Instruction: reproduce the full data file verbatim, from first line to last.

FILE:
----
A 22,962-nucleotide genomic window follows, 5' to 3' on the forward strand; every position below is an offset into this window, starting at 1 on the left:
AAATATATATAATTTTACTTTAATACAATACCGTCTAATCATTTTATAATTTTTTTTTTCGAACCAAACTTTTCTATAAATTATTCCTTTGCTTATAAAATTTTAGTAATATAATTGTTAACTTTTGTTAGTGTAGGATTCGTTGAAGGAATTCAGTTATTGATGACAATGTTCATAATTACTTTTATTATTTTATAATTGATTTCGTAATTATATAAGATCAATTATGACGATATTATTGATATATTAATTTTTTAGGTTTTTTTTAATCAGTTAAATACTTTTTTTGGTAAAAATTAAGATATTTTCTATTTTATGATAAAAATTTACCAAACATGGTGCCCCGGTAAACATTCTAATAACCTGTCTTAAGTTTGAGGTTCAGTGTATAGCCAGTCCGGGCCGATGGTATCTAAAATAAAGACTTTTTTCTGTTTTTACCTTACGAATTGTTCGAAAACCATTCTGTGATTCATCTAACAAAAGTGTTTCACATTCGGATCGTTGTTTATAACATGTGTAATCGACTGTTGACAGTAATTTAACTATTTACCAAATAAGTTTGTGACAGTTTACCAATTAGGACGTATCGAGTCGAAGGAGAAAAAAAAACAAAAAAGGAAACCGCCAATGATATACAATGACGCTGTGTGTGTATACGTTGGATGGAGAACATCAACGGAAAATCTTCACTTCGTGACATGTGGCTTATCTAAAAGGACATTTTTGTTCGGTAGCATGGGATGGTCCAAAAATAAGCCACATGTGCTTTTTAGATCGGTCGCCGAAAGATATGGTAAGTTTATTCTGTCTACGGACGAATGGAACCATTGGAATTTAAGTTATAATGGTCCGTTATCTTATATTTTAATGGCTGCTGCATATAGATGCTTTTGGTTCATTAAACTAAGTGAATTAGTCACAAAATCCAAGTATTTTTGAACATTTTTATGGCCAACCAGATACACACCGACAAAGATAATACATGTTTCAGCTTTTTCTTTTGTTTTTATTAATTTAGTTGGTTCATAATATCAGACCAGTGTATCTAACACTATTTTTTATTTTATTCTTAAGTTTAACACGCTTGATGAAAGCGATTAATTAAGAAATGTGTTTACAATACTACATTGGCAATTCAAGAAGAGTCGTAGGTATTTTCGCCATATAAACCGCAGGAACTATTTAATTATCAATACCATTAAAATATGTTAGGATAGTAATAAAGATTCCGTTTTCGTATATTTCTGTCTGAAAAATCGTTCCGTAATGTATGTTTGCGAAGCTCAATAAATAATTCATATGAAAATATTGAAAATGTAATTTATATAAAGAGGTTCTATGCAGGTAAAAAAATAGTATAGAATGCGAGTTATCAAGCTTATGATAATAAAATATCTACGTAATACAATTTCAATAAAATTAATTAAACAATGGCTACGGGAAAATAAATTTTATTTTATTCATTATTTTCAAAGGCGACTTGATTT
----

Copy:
A 22,962-nucleotide genomic window follows, 5' to 3' on the forward strand; every position below is an offset into this window, starting at 1 on the left:
AAATATATATAATTTTACTTTAATACAATACCGTCTAATCATTTTATAATTTTTTTTTTCGAACCAAACTTTTCTATAAATTATTCCTTTGCTTATAAAATTTTAGTAATATAATTGTTAACTTTTGTTAGTGTAGGATTCGTTGAAGGAATTCAGTTATTGATGACAATGTTCATAATTACTTTTATTATTTTATAATTGATTTCGTAATTATATAAGATCAATTATGACGATATTATTGATATATTAATTTTTTAGGTTTTTTTTAATCAGTTAAATACTTTTTTTGGTAAAAATTAAGATATTTTCTATTTTATGATAAAAATTTACCAAACATGGTGCCCCGGTAAACATTCTAATAACCTGTCTTAAGTTTGAGGTTCAGTGTATAGCCAGTCCGGGCCGATGGTATCTAAAATAAAGACTTTTTTCTGTTTTTACCTTACGAATTGTTCGAAAACCATTCTGTGATTCATCTAACAAAAGTGTTTCACATTCGGATCGTTGTTTATAACATGTGTAATCGACTGTTGACAGTAATTTAACTATTTACCAAATAAGTTTGTGACAGTTTACCAATTAGGACGTATCGAGTCGAAGGAGAAAAAAAAACAAAAAAGGAAACCGCCAATGATATACAATGACGCTGTGTGTGTATACGTTGGATGGAGAACATCAACGGAAAATCTTCACTTCGTGACATGTGGCTTATCTAAAAGGACATTTTTGTTCGGTAGCATGGGATGGTCCAAAAATAAGCCACATGTGCTTTTTAGATCGGTCGCCGAAAGATATGGTAAGTTTATTCTGTCTACGGACGAATGGAACCATTGGAATTTAAGTTATAATGGTCCGTTATCTTATATTTTAATGGCTGCTGCATATAGATGCTTTTGGTTCATTAAACTAAGTGAATTAGTCACAAAATCCAAGTATTTTTGAACATTTTTATGGCCAACCAGATACACACCGACAAAGATAATACATGTTTCAGCTTTTTCTTTTGTTTTTATTAATTTAGTTGGTTCATAATATCAGACCAGTGTATCTAACACTATTTTTTATTTTATTCTTAAGTTTAACACGCTTGATGAAAGCGATTAATTAAGAAATGTGTTTACAATACTACATTGGCAATTCAAGAAGAGTCGTAGGTATTTTCGCCATATAAACCGCAGGAACTATTTAATTATCAATACCATTAAAATATGTTAGGATAGTAATAAAGATTCCGTTTTCGTATATTTCTGTCTGAAAAATCGTTCCGTAATGTATGTTTGCGAAGCTCAATAAATAATTCATATGAAAATATTGAAAATGTAATTTATATAAAGAGGTTCTATGCAGGTAAAAAAATAGTATAGAATGCGAGTTATCAAGCTTATGATAATAAAATATCTACGTAATACAATTTCAATAAAATTAATTAAACAATGGCTACGGGAAAATAAATTTTATTTTATTCATTATTTTCAAAGGCGACTTGATTT